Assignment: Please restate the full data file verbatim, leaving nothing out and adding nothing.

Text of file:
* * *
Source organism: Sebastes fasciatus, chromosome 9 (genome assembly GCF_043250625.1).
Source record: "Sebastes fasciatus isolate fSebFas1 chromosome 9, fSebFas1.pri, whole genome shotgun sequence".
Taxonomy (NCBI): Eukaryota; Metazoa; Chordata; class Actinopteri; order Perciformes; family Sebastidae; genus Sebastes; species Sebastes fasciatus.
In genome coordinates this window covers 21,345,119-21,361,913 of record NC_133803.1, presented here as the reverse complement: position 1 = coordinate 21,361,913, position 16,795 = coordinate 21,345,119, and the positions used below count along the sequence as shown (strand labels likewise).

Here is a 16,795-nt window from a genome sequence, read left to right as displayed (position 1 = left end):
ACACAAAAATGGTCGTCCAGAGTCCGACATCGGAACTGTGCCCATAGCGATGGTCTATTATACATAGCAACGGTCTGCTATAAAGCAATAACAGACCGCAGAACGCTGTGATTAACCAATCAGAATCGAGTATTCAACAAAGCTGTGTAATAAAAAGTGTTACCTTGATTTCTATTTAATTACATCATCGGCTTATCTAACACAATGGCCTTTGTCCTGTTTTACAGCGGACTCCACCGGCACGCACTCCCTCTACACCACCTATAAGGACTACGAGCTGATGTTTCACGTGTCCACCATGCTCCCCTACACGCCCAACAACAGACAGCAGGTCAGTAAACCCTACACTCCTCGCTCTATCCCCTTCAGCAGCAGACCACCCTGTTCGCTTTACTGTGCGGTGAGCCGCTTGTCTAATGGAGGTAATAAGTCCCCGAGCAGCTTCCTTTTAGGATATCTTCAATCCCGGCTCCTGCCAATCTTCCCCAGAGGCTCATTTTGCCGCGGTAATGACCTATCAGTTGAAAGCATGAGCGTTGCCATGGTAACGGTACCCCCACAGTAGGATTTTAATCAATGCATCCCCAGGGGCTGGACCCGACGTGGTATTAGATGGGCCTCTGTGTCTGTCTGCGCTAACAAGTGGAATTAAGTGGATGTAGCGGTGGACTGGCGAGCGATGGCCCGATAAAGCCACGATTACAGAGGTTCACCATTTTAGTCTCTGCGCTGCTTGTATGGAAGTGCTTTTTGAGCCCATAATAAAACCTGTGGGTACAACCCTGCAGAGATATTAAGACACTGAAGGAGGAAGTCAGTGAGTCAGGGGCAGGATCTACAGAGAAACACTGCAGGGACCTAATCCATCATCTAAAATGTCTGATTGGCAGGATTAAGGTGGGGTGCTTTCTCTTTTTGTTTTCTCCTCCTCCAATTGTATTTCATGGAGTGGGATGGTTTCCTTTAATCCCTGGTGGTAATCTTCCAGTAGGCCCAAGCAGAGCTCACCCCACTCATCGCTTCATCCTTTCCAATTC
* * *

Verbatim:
Source organism: Sebastes fasciatus, chromosome 9 (genome assembly GCF_043250625.1).
Source record: "Sebastes fasciatus isolate fSebFas1 chromosome 9, fSebFas1.pri, whole genome shotgun sequence".
Taxonomy (NCBI): Eukaryota; Metazoa; Chordata; class Actinopteri; order Perciformes; family Sebastidae; genus Sebastes; species Sebastes fasciatus.
In genome coordinates this window covers 21,345,119-21,361,913 of record NC_133803.1, presented here as the reverse complement: position 1 = coordinate 21,361,913, position 16,795 = coordinate 21,345,119, and the positions used below count along the sequence as shown (strand labels likewise).

Here is a 16,795-nt window from a genome sequence, read left to right as displayed (position 1 = left end):
ACACAAAAATGGTCGTCCAGAGTCCGACATCGGAACTGTGCCCATAGCGATGGTCTATTATACATAGCAACGGTCTGCTATAAAGCAATAACAGACCGCAGAACGCTGTGATTAACCAATCAGAATCGAGTATTCAACAAAGCTGTGTAATAAAAAGTGTTACCTTGATTTCTATTTAATTACATCATCGGCTTATCTAACACAATGGCCTTTGTCCTGTTTTACAGCGGACTCCACCGGCACGCACTCCCTCTACACCACCTATAAGGACTACGAGCTGATGTTTCACGTGTCCACCATGCTCCCCTACACGCCCAACAACAGACAGCAGGTCAGTAAACCCTACACTCCTCGCTCTATCCCCTTCAGCAGCAGACCACCCTGTTCGCTTTACTGTGCGGTGAGCCGCTTGTCTAATGGAGGTAATAAGTCCCCGAGCAGCTTCCTTTTAGGATATCTTCAATCCCGGCTCCTGCCAATCTTCCCCAGAGGCTCATTTTGCCGCGGTAATGACCTATCAGTTGAAAGCATGAGCGTTGCCATGGTAACGGTACCCCCACAGTAGGATTTTAATCAATGCATCCCCAGGGGCTGGACCCGACGTGGTATTAGATGGGCCTCTGTGTCTGTCTGCGCTAACAAGTGGAATTAAGTGGATGTAGCGGTGGACTGGCGAGCGATGGCCCGATAAAGCCACGATTACAGAGGTTCACCATTTTAGTCTCTGCGCTGCTTGTATGGAAGTGCTTTTTGAGCCCATAATAAAACCTGTGGGTACAACCCTGCAGAGATATTAAGACACTGAAGGAGGAAGTCAGTGAGTCAGGGGCAGGATCTACAGAGAAACACTGCAGGGACCTAATCCATCATCTAAAATGTCTGATTGGCAGGATTAAGGTGGGGTGCTTTCTCTTTTTGTTTTCTCCTCCTCCAATTGTATTTCATGGAGTGGGATGGTTTCCTTTAATCCCTGGTGGTAATCTTCCAGTAGGCCCAAGCAGAGCTCACCCCACTCATCGCTTCATCCTTTCCAATTC